“Knowledge is power” – lessons from high growth businesses.
A study of Australia’s fastest-growing businesses has discovered that they key element for growth is an environment in which staff want to learn and apply new knowledge creatively.
The study, conducted at RMIT’s School of Management, quizzed 253 companies that have achieved growth of between 35% and 600% over the last four years.
“Fast-growth SMEs are the high-power engines of our economy, comprising only 3 to 10 per cent of firms but generating up to 90 per cent of employment growth,” Dr Tan ( the lead investigator ) said.
The significance of what Dr Tan calls “learning orientation” emerged from the study, as many of the fastest growing companies studied had created an environment in which staff are committed to constant learning.
“These businesses know knowledge is power,” Dr Tan said. “It has always been said that learning is the only source of competitive advantage. You can learn from competitors, suppliers, anyone in industry.” Businesses that recognise this empower staff to learn, both formally and from trial and error. Teams are encouraged to learn from members’ efforts, so failures become as learning experiences not negatives deserving of censure.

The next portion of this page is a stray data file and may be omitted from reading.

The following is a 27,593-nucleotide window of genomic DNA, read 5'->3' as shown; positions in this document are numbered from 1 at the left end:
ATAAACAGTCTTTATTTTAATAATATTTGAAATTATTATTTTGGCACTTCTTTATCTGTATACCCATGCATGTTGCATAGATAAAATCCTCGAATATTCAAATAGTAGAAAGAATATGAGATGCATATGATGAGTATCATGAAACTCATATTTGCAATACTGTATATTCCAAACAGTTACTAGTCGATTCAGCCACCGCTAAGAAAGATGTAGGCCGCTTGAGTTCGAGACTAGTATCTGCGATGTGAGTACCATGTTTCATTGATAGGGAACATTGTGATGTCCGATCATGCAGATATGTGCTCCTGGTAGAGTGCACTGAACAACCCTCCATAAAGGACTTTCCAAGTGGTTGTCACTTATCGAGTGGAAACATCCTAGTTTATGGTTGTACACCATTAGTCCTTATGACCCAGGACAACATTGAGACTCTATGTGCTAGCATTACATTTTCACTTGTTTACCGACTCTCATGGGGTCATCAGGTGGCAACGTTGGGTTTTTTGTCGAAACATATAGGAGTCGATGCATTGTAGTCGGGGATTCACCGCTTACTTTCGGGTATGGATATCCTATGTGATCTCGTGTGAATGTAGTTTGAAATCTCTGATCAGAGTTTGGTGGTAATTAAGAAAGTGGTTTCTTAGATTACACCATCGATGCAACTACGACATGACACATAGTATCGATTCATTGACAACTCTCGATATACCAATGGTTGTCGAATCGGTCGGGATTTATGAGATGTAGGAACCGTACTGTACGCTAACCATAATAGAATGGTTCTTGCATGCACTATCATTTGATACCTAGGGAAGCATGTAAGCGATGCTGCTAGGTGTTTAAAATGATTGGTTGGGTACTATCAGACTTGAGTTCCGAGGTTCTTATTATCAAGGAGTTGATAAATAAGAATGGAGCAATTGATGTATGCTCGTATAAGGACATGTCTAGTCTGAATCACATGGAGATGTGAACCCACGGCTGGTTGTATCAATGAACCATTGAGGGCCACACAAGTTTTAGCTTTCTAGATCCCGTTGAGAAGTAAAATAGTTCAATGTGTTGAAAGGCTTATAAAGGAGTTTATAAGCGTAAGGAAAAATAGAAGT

Dr Tan said the study “Also found that rewards associated with performance do not make employees more market oriented or customer oriented. Money can’t buy creativity.” Willingness to learn, however, can achieve those outcomes because staff who want to learn will pick up the knowledge they need to understand the market and will ensure they have – or seek out – the knowledge to satisfy customers.
Tactics Dr Tan has observed which businesses use to create learning orientation include open question and answer sessions among staff, or adoption of social networking tools like Yammer to encourage collaboration. Physical environment is also important, Dr Tan said, as a pleasant one will stimulate staff to higher efforts.
The research by Dr Tan, Professor Kosmas Smyrnios and Lin Xiong in RMIT’s School of Management showed there was no significant relationship between reward-related human resources practices and learning orientation.
“Benefits and bonuses have their role, but they do not necessarily mean employees are committed to learning or to the goals of the venture,” Dr Tan said.
“In contrast, our study indicated that learning orientation in a firm is only enhanced when high levels of motivation are maintained and employees are treated as valuable resources.”